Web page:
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Picture: REUTERS
Picture: REUTERS

The dollar is strong and getting stronger, hitting 20-year highs relative to a basket of other currencies. As my Bloomberg Opinion colleague Tyler Cowen recently noted, this is a vote of confidence in the US.

But history demonstrates that it’s also likely to be a harbinger of hard times for much of the rest of the world.

When the dollar appreciates, the cost of servicing debt in other countries, particularly emerging markets, can easily become unsustainable, because their debts aren’t denominated in their own currencies; instead, they owe in dollars, or in earlier eras, gold or pounds sterling. As those instruments gain in value, crisis and collapse often follow for the debtors, and have for a century-and-a-half.

‘Original sin’

The economists Barry Eichengreen, Ricardo Hausmann and Ugo Panizza have dubbed this problem “original sin.” In a series of now-famous articles, they showed how the dependency on foreign-currency borrowing — and dollar-denominated debt in particular — have handicapped developing nations, making it next to impossible for their domestic policymakers to use monetary and fiscal policy when exchange rates turned against them.

Like its theological counterpart, the economists’ version of original sin held that the inability to borrow abroad in one’s own currency was the fountainhead of problems that now bedevil emerging economies: capital-flow volatility, liquidity crises, lower credit ratings and general instability. That’s why the sin is original: it came first. It predates many countries’ modern-day reputations for profligacy.

In fact, it began as early as the late 18th century, when many nations began borrowing on international markets. With a handful of exceptions, they did so in British pounds or gold coin.

Why did this happen? Eichengreen and his collaborators contend that original sin is the product of something banal: transaction costs. In a global financial system made up of scores of different national currencies, it made sense to denominate debt in ways that transcended local monetary systems. In the 19th century, this meant defining debt in gold or a foreign currency such as the pound sterling, which enjoyed the same widespread circulation then that the dollar does today.

But this had disastrous consequences, particularly for countries in Latin America. For close to a century after 1820, Argentina, Brazil, Mexico and others endured financial crises fuelled by foreign-currency debt. It didn’t matter if these nations developed strong financial institutions and policies. When the exchange rate turned against them, they were often forced to default.

The inability to borrow abroad in one’s own currency was the fountainhead of problems that now bedevil emerging economies.
Stephen Mihm, professor of history at the University of Georgia

This happened enough times that it soon came to seem that the problem lay with the countries in question, not the nature of the debt. Though countries could protect themselves against this fate by accumulating hard-currency reserves, this handicapped them in other ways, limiting the tools available to central bankers and policymakers. 

Throwing the good out with the bad

Original sin also caused other problems for countries operating under its shadow. When one emerging economy collapsed, international investors abandoned the bonds of all emerging economies. For example, when Argentina defaulted in 1890, every country in Latin America sustained major increases in borrowing costs, regardless of the economic and institutional conditions on the ground. Investors threw the good out with the bad.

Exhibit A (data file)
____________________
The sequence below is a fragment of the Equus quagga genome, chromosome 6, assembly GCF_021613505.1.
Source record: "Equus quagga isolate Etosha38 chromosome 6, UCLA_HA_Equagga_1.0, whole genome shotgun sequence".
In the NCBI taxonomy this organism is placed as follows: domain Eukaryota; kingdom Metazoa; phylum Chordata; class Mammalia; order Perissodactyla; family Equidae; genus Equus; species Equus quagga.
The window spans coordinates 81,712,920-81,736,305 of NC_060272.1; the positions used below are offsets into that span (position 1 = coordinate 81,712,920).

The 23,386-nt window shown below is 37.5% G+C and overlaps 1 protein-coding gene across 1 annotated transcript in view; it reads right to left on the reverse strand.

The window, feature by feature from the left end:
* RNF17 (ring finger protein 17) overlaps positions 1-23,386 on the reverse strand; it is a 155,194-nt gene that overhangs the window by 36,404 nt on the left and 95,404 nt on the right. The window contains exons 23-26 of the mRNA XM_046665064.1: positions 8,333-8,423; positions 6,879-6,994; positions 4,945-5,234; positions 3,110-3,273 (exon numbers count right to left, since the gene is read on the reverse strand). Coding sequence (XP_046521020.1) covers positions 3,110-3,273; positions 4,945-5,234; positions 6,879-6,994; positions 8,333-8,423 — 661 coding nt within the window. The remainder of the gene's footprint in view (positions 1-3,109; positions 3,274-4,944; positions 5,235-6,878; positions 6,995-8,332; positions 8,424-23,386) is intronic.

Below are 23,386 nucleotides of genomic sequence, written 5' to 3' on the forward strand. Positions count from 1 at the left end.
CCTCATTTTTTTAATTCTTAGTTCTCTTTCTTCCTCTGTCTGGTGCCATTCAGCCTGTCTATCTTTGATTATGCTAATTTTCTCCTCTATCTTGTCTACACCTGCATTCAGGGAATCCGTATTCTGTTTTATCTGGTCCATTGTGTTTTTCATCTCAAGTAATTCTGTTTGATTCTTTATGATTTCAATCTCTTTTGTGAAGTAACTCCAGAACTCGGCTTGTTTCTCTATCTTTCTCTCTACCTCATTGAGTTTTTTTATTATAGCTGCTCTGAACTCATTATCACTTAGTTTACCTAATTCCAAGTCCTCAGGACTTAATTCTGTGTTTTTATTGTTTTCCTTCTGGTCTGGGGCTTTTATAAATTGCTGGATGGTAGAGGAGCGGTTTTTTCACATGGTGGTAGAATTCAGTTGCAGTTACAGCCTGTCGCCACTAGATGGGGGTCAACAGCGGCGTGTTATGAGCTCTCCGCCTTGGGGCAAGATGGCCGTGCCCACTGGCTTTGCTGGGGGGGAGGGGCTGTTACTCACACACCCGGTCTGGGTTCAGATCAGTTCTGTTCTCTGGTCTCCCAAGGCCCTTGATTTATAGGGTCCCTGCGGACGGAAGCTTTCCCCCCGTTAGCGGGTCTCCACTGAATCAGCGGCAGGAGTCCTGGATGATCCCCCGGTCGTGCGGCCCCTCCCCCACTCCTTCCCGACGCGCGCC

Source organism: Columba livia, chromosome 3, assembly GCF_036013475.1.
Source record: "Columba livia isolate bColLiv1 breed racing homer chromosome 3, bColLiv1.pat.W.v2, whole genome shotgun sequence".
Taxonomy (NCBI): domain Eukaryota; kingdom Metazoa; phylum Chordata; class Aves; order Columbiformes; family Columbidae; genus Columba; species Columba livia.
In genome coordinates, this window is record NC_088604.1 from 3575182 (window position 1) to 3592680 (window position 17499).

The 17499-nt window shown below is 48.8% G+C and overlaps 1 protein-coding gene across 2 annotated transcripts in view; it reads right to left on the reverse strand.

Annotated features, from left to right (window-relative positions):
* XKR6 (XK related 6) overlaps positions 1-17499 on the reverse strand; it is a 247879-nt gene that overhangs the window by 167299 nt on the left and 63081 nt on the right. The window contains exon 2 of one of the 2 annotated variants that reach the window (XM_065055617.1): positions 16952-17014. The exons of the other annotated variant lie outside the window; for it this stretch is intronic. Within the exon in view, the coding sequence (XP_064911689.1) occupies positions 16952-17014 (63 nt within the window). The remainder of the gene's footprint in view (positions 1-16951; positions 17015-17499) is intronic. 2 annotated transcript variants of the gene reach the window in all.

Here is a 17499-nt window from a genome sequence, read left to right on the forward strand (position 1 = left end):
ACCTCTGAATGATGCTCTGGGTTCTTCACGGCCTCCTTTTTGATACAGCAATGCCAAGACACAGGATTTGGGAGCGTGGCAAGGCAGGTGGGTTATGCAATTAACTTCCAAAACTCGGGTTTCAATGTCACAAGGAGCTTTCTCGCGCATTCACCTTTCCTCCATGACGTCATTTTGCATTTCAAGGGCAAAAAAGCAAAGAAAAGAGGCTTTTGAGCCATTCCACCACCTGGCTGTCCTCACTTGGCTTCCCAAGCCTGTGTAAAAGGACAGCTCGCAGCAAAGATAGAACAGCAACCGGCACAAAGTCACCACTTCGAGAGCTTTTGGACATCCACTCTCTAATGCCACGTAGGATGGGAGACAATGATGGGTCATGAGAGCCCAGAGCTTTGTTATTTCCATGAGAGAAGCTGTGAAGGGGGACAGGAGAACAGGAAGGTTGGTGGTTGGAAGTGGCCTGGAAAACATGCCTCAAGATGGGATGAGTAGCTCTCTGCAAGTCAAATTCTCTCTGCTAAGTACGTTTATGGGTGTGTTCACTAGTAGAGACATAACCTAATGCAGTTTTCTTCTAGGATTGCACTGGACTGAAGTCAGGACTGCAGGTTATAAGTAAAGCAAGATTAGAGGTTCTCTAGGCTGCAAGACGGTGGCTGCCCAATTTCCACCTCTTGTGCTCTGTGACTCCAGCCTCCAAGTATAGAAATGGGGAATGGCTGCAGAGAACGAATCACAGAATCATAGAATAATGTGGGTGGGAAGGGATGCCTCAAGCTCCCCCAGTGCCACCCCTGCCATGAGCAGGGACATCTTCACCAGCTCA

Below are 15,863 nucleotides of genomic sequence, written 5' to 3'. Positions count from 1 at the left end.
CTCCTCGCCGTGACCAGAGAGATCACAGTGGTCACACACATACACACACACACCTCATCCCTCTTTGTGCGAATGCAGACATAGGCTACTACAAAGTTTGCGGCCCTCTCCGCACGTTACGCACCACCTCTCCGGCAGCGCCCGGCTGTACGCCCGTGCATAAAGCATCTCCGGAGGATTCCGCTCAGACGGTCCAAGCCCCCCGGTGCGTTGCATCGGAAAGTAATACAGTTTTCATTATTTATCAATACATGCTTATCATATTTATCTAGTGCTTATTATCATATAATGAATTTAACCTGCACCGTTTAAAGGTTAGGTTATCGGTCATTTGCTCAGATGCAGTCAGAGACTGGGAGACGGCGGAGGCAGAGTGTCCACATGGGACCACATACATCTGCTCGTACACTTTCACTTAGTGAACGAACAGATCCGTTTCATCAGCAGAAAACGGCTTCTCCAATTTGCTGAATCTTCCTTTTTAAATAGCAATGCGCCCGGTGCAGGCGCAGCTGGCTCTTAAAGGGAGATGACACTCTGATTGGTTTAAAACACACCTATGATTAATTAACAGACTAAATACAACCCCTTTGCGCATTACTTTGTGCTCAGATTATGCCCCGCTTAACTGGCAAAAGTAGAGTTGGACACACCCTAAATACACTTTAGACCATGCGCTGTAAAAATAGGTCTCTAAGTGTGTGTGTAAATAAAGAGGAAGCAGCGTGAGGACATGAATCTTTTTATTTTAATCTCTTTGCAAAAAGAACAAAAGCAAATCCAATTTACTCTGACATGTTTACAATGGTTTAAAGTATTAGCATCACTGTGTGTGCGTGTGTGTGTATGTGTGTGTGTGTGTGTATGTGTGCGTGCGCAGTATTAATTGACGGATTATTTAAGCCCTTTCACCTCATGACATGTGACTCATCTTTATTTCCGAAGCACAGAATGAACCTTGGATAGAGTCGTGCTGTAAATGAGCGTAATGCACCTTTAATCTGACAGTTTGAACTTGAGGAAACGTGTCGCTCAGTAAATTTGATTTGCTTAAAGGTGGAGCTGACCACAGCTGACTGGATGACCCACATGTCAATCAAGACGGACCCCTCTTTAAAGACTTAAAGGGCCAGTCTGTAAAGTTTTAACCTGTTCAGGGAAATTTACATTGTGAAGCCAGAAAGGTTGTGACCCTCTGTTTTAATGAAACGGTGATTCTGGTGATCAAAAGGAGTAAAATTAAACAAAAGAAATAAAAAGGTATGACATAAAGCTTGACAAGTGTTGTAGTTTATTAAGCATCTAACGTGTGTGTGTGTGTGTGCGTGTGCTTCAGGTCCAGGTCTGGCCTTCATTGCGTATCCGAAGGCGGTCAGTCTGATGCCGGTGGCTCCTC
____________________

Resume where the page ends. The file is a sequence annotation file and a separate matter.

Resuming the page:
The same conditions prevailed in the 20th century, with the dollar succeeding the pound as a monetary lingua franca. In the 1970s, for example, high inflation, a weak dollar and growing quantities of dollar-denominated debt set countries like Mexico up for disaster.

It happened after US Federal Reserve chair Paul Volcker began ratcheting up interest rates to control runaway inflation. Between the middle of 1980 and early 1985, the dollar’s value relative to other currencies soared by 77%. Mexico and other countries became casualties as the cost of servicing their debt became unsustainable.

This pattern has repeated itself in subsequent episodes. Mexico sustained another foreign-debt crisis in 1994, as did a number of Asian countries in 1997, Russia in 1998 and Argentina in 2002. Then the dollar began a period of general decline for nearly two decades, during which the sole serious financial crisis was unrelated to the wages of original sin.

Moreover, though dollar-denominated sovereign debt remains common, it doesn’t play quite as significant a role in financial markets as it once did: some developing countries have managed to issue debt in their own currencies. This might suggest that we won’t see a replay. But that provides them only limited protection. Many corporations in those regions cannot arrange for financing via long-maturity, fixed-rate loans denominated in local currencies. Instead, they go abroad for financing, often borrowing in dollars. This is “domestic” original sin, but sin nonetheless.

The scale of this borrowing has grown significantly since 2007, when it amounted to less than 10% of the world’s GDP. It’s now in excess of $12-trillion, or 14% of global GDP, and rising. That worked well so long as the dollar remained in the doldrums. But that’s not the case any longer.

Perhaps the Fed will decide that an emerging-market meltdown is too high a price to pay for taming inflation. But if Fed chair Jerome Powell pulls a Volcker and the dollar continues to strengthen, emerging economies will be reminded, yet again, that they live in a fallen world.

More stories like this are available on bloomberg.com/opinion
Bloomberg

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